Yei Theodora Ozaki – translator – Japanese Fairy Tales


Here are 22 charming Japanese Fairy Tales, translated by Yei Theodora Ozaki, including “My Lord Bag of Rice”, “The Tongue-Cut Sparrow”, “The Story of Urashima Taro, the Fisher Lad”, “The Farmer and the Badger”, “The Shinansha, or the South Pointing Carriage”, “The Adventures of Kintaro, the Golden Boy”, “The Story of Princess Hase”, “The Story of the Man Who Did Not Wish to Die”, “The Bamboo-Cutter and the Moonchild”, “The Mirror of Matsuyama”, “The Goblin of Adachigahara”, “The Sagacious Monkey and the Boar”, “The Happy Hunter and the Skillful Fisher”, “The Story of the Old Man Who Made Withered Trees to Flower”, “The Jellyfish and the Monkey”, “The Quarrel of the Monkey and the Crab”, “The White Hare and the Crocodiles”, “The Story of Prince Yamato Take”, “Momotaro, or the Story of the Son of a Peach”, “The Ogre of Rashomon”, “How an Old Man Lost His Wen”, and “The Stones of Five Colors and the Empress Jokwa”.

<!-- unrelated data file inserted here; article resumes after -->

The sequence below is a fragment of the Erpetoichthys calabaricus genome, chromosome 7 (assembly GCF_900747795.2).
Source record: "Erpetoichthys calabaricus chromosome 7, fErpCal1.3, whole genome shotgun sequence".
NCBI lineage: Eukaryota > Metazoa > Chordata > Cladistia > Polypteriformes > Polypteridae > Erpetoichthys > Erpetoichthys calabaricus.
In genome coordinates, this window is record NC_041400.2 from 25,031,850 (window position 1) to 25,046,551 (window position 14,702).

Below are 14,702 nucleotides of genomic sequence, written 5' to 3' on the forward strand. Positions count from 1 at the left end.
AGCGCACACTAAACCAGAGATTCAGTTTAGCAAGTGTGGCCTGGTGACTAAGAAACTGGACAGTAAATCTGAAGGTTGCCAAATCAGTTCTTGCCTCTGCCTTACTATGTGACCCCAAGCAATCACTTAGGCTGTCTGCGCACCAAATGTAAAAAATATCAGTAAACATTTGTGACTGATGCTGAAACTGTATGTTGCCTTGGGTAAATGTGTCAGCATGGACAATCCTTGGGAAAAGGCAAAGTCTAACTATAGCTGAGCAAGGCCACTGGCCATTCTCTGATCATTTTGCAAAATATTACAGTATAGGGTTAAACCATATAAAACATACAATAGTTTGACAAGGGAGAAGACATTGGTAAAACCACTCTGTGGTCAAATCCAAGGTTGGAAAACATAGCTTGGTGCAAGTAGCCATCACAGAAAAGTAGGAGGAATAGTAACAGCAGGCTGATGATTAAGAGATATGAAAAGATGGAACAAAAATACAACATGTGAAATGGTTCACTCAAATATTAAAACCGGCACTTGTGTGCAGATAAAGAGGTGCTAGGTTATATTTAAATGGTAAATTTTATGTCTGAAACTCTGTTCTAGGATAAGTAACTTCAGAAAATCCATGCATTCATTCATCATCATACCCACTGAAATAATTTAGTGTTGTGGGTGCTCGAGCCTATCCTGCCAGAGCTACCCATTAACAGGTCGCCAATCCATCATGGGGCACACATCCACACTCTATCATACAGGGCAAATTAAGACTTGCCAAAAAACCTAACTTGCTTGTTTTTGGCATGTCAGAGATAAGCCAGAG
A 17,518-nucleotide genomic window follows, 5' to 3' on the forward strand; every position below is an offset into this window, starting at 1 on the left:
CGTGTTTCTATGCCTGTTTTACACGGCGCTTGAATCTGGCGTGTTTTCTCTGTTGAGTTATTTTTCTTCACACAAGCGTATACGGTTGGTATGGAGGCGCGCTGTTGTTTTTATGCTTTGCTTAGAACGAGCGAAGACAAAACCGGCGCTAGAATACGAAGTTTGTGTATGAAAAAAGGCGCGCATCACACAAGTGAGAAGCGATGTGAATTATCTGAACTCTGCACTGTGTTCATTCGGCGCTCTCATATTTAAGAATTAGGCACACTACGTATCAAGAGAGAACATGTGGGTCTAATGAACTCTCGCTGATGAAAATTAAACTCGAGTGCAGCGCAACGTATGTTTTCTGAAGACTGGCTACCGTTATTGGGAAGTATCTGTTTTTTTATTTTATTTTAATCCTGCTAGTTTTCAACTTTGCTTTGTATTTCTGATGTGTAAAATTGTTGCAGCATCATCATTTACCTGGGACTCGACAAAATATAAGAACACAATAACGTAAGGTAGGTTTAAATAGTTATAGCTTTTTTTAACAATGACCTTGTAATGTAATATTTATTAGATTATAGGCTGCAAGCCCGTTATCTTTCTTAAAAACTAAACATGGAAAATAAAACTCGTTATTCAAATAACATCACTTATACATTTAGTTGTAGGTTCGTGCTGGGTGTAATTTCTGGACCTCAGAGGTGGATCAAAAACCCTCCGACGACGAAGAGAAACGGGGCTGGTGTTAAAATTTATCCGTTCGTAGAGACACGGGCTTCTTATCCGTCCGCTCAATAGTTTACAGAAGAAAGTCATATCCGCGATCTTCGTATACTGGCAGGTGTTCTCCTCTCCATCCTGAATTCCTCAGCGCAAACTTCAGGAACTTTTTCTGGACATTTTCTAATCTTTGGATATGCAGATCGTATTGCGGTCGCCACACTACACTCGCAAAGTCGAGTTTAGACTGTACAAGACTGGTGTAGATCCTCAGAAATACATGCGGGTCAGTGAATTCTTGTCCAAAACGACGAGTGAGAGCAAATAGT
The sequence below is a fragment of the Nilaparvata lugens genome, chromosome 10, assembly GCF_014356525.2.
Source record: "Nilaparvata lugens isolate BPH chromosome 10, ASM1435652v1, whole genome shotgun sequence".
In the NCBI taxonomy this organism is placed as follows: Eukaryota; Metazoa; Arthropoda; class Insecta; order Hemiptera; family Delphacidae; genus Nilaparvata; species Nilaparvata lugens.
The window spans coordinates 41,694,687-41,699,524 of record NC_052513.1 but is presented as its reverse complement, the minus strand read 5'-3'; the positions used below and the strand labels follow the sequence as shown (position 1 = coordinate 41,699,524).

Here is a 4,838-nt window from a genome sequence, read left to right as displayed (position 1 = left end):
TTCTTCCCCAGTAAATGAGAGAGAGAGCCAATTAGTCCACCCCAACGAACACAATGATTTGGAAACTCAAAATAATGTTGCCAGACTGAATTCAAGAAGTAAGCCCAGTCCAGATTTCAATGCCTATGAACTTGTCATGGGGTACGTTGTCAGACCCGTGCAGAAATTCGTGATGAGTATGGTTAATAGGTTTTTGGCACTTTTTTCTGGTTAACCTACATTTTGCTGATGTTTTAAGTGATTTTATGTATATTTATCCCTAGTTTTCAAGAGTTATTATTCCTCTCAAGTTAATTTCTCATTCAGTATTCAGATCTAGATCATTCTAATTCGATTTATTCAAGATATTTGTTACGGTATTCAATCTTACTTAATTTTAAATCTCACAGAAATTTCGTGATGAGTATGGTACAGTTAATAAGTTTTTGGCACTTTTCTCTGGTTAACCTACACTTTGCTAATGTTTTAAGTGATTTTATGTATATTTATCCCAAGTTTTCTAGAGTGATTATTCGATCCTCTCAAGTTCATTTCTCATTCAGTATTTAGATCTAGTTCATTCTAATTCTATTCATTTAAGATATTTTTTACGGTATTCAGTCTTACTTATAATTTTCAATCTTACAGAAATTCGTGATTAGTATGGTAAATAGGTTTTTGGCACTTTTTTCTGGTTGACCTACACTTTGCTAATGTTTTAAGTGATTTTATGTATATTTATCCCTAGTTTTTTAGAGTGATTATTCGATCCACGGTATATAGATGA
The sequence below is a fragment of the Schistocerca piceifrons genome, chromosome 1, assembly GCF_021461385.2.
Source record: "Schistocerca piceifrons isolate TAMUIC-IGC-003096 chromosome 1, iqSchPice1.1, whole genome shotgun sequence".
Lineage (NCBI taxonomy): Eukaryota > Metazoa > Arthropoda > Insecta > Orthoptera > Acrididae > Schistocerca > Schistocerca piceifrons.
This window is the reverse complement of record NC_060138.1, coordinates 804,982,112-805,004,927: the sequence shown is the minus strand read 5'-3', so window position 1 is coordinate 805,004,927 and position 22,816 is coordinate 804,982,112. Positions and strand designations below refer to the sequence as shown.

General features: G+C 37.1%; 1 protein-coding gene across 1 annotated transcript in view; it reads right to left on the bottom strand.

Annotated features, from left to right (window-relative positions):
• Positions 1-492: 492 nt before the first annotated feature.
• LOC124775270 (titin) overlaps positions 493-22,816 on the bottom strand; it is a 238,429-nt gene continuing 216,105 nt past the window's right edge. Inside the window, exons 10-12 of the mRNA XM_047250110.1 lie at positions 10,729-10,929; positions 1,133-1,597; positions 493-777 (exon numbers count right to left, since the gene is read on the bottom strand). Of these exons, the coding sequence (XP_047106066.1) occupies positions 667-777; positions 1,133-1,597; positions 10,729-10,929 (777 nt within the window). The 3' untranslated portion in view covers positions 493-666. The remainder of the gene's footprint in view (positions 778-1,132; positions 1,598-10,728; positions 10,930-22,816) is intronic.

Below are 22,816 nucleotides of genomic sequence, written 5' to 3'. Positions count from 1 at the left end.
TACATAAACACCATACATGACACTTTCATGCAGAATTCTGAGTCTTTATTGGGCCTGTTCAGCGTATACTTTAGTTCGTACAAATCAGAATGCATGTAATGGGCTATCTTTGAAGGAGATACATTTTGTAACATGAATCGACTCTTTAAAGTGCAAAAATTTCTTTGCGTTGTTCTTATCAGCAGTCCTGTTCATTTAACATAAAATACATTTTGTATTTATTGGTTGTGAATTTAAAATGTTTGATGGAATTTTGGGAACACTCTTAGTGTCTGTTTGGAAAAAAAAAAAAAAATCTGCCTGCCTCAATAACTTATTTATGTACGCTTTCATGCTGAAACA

Author: Yei Theodora Ozaki – translator
Narrator: Leslie Bellair
Duration: 6 hours 32 minutes
Released: 12 Jun 2002
Publisher: Audible Studios
Language: English

User Review:

muffin impersonal

What did you love best about Japanese Fairy Tales?
Japanese Fairy Tales contains several stories that provided the ideal material for an environment where the listener is not necessarily seeking an enthralling experience, but soft listening. Each story is similar to the last in theme and cultural traits, of course, but are different enough to create a well rounded collection of Japanese heritage.

What three words best describe Leslie Bellairs voice?
Enthusiastic, albeit monotone.

Any additional comments?
Yei Theodora Ozaki has written an excellent compilation of Japanese folk tales. While the stories provide an excellent before bed listening, the narrator leaves a little to be desired in way of depth. All in all I recommend this audiobook to any listener who desires to add an excellent anthology of Japanese culture to his or her collection.